He slipped his computer into its sleeve and stood. The bedroom door was slightly ajar. Light and the electronic sounds of video games spilled through. He opened the door the rest of the way. Gawain's eyes remained on the screen. Gareth, who was much more perceptive than his cousin, looked up.

"Uncle?" He frowned. "Is something wrong?"

Gawain glanced his way. He must've seen something disturbing in his father's expression, because his fingers froze on the game controller. His avatar took a hit and died, and he didn't even notice.

"Dad? What is it?"

Brax studied the lads. Gareth was Avalyn's and Ronan's son. He was sixteen, two years older than Brax's own son, Gawain. Gareth looked younger than Gawain, though. He'd inherited his mother's red hair, fair skin, and freckles. Brax had always been grateful that he and Avalyn, though twins, didn't look much alike.

"Dad?" Gawain said again.

Brax shook his head slightly. No logic in delaying. They had to be told. He held up his hand. At the sight of his ring, both boys' eyes widened.

"A summons," he said. "From the alpha."

"We're going to Texas?" Gareth asked, swallowing hard.

No. Texas didn't feel right. "Not Texas," he said slowly. He closed his eyes briefly, touching the stone with his mind. He felt a jolt of disbelief.

He opened his eyes. "We're to assemble at Tŷ'r Cythraul, in Devon." He nodded toward the screen. "Turn it off. We leave within the hour."


Morgana MacKerran sent the icy deluge squarely into Collum's face. Her useless cousin bolted upright, sputtering. He shook his head and inhaled, she guessed, more water than air. Collum roared his displeasure, then ruined the effect with a fit of wheezy coughing.

His bedmates had gotten a good dose of ice water as well. The lasses floundered about, flashing naked limbs and breasts. By all the ancestors in Oblivion! Their shrieks were like icepicks in Morgana's ears. She waited by side of the bed, empty bucket in hand, for the stramash to subside. Eventually, Collum caught his breath and blinked up at her, resentment plain on his handsome face.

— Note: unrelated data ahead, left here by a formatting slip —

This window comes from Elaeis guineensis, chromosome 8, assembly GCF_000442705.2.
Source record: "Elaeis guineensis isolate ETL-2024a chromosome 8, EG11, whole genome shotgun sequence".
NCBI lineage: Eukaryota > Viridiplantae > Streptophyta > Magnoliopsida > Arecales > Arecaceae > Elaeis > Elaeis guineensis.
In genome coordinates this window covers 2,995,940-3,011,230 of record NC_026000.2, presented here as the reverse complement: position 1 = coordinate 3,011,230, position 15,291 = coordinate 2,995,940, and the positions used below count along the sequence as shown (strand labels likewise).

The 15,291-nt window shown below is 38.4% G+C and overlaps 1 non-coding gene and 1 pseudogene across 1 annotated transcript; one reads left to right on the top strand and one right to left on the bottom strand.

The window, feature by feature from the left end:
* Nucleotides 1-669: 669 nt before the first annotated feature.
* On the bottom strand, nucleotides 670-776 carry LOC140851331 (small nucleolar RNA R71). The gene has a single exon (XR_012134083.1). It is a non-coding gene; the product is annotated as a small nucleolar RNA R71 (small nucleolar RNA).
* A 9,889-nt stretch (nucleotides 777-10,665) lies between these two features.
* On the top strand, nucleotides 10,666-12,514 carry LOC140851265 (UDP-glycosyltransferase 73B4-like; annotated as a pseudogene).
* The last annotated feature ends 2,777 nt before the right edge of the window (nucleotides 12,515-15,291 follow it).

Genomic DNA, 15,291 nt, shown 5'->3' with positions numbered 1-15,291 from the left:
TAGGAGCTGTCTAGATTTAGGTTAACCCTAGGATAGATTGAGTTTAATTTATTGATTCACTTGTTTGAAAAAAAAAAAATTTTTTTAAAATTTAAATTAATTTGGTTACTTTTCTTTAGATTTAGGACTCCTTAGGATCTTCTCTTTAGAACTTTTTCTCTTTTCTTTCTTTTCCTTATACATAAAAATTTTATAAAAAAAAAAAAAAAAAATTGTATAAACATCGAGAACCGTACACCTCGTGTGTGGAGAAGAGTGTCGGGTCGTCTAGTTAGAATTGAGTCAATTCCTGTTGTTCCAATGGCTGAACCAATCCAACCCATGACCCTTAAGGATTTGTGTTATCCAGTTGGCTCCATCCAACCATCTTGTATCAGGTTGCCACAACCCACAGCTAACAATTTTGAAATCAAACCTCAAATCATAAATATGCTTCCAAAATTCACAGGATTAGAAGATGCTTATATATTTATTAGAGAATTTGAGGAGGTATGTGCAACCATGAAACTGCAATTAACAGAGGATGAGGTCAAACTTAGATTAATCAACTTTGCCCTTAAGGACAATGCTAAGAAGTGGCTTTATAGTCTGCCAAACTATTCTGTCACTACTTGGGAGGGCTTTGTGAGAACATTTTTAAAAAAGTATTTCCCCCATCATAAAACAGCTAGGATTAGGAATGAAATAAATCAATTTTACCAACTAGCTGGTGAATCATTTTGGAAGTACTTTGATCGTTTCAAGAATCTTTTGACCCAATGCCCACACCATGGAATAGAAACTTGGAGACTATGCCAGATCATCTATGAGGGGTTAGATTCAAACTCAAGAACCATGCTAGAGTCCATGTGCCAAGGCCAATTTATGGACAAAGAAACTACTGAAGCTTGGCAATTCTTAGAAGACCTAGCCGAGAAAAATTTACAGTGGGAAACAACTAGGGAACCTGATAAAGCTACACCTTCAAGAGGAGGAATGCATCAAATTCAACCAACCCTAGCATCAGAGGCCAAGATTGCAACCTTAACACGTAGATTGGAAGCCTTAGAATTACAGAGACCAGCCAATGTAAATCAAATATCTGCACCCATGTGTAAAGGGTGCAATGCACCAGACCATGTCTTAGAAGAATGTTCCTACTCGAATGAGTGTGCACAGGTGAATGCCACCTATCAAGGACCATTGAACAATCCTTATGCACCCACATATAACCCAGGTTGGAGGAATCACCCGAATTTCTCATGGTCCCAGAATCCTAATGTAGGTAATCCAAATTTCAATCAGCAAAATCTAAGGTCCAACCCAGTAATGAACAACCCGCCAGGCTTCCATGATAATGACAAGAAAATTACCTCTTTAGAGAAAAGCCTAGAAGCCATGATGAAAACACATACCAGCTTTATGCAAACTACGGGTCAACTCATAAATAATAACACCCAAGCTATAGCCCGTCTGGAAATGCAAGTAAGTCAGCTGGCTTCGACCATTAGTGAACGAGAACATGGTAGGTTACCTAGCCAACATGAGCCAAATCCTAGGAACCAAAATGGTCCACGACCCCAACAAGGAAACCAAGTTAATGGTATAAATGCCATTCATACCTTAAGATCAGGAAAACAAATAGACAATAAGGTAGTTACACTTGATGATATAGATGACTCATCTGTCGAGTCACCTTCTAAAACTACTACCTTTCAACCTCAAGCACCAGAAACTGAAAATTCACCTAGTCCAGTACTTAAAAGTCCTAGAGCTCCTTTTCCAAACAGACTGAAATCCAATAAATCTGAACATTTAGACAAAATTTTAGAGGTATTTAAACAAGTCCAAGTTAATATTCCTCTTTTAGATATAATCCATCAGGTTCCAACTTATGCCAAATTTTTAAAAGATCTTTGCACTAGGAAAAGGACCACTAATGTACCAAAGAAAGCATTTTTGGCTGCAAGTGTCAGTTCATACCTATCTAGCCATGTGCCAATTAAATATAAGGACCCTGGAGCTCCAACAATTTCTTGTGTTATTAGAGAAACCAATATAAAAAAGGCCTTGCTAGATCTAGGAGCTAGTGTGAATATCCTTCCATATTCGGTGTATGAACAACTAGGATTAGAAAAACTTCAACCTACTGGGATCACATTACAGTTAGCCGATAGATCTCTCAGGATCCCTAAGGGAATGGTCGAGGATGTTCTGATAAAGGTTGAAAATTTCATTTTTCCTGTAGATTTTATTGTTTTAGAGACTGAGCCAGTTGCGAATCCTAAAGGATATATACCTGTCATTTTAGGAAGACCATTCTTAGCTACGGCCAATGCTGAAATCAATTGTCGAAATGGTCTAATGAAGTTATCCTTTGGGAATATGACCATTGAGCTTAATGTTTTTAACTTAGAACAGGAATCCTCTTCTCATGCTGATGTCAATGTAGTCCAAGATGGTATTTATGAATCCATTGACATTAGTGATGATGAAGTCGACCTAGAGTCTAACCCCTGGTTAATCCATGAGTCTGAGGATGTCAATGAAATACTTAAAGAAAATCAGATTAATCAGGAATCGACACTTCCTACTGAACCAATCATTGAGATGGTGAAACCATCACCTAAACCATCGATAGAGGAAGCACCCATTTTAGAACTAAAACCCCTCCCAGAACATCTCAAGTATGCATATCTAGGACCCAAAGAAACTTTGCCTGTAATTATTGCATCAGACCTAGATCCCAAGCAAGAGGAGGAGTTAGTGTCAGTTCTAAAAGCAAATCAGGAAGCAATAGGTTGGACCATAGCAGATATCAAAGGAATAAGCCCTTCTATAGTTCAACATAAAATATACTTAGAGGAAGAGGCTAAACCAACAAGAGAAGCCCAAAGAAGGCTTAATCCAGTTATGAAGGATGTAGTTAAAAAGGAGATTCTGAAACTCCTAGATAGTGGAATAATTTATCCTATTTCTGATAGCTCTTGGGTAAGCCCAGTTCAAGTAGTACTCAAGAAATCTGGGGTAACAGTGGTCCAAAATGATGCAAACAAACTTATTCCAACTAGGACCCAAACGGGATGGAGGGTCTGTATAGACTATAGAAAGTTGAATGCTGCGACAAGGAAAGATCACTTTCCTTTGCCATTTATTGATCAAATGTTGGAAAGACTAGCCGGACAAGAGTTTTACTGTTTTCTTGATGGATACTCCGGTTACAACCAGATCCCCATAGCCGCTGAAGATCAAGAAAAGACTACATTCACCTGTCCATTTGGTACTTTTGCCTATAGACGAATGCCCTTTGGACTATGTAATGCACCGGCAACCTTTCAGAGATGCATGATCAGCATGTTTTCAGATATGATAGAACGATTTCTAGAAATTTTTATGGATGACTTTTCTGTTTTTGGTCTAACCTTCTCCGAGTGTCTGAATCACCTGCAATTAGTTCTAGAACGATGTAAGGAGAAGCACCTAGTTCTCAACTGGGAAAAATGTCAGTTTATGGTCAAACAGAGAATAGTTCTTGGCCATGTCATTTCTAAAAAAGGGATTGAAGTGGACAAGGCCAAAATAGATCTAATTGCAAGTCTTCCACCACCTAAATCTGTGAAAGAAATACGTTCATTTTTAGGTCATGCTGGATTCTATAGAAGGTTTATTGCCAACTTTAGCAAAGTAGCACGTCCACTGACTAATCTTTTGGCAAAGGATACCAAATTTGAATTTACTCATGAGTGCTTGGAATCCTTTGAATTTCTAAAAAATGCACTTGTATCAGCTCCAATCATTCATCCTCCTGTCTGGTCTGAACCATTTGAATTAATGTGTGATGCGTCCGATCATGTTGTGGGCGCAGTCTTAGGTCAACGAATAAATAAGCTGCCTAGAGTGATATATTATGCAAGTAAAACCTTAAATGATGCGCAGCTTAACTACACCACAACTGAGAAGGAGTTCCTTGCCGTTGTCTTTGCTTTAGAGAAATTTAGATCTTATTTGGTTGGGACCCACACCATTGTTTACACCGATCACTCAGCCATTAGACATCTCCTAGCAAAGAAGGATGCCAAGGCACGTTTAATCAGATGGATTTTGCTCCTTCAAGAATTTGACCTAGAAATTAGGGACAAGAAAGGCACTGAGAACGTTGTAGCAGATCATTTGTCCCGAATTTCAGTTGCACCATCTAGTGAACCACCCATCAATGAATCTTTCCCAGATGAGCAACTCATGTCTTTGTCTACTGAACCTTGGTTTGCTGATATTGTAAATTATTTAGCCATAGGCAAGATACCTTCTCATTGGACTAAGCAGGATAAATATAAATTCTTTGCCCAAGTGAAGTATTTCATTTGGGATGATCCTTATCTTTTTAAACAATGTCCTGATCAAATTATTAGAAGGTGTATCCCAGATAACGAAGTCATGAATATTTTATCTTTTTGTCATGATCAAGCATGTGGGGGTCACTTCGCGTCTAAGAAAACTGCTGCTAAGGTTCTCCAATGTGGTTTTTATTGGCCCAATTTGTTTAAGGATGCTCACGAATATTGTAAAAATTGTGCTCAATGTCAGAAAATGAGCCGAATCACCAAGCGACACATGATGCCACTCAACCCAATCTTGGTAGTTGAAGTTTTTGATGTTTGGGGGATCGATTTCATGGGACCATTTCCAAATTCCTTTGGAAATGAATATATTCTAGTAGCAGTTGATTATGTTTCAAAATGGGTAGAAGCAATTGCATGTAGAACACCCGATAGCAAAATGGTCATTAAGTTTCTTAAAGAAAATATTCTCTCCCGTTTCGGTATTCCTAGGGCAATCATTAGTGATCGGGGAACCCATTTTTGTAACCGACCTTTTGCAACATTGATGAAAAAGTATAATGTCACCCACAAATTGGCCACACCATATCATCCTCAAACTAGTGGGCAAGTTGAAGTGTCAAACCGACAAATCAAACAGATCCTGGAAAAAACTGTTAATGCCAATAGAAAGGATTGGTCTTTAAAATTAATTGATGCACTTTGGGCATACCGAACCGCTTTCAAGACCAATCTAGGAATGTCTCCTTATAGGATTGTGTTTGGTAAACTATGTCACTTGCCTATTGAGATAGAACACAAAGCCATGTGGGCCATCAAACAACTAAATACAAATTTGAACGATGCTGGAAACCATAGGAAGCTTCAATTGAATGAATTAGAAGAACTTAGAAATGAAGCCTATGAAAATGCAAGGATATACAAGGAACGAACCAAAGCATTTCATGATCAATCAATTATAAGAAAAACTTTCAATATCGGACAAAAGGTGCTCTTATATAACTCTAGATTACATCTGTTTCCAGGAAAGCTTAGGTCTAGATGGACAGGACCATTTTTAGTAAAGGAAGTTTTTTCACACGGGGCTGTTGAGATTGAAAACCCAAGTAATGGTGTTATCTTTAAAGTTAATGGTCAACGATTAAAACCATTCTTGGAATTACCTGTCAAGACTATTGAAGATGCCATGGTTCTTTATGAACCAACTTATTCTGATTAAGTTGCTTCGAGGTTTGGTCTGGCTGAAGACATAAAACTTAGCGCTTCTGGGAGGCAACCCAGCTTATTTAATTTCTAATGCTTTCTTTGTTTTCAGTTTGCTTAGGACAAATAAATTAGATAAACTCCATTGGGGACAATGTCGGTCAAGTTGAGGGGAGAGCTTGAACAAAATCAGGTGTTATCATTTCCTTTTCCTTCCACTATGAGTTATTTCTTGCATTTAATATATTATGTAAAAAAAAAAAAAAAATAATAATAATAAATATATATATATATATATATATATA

"I might'a known." His blue eyes regarded her balefully. "You perishing besom. Only you would assault a man in his own bed, and wi' a bucket of ice, no less! Damn it, woman, isn't Scotland cold enough for ye?"

He climbed out of bed naked and reached for his robe. He had sixty years if he had a day, but he cut as fine a figure as any human thirty years his junior. If Morgana had a taste for men, she supposed she'd be tempted. Thankfully, manly bits left her unmoved.

"Morgana," Collum said as he cinched his belt. "I know you disapprove, but—" He cut off as the two females in his bed, having presumably gulped some fresh air into their generous lungs, renewed their caterwauling.

He winced. "Lasses! Please! Silence!"

The blond immediately shut her mouth. The brunette made a few more squeaking sounds before she subsided. Morgana very much doubted Collum even knew their given names. The man wasn't much for such details.

She set the bucket on the floor. "Lasses," she said quietly. "Gather your clothes and go."

They pair of them did, and quickly. Hurried along, no doubt, by Morgana's expression. The blond paused to blow Collum a kiss on her way out the door. Morgana rolled her eyes.

When they were at last alone, Collum turned to face her, arms crossed over his substantial chest. "Damn it, Morgana. Why can't you just let me be?"

"Why can't you let those human lasses be? How old were they, anyway?"

"Of age," he said succinctly. "Not that it's any of your business."

"And they weren't even witches." It was unnatural, her cousin's penchant for magicless human lovers.

He shrugged. "You might be happy with a witch in your bed. I prefer otherwise. It's my business, innit? Just because I live in your bleeding castle doesn't mean..."

He must have taken a closer look at her expression, because his complaints died on his lips. His gaze sharpened. "Something's happened," he said. "What?"

Morgana drew up her sleeve. An oaken cuff, carved in the form of a dragon, encircled her upper arm. An emerald had once formed the dragon's eye, but for the last seven years, a ruby had taken its place.

The gem was aglow.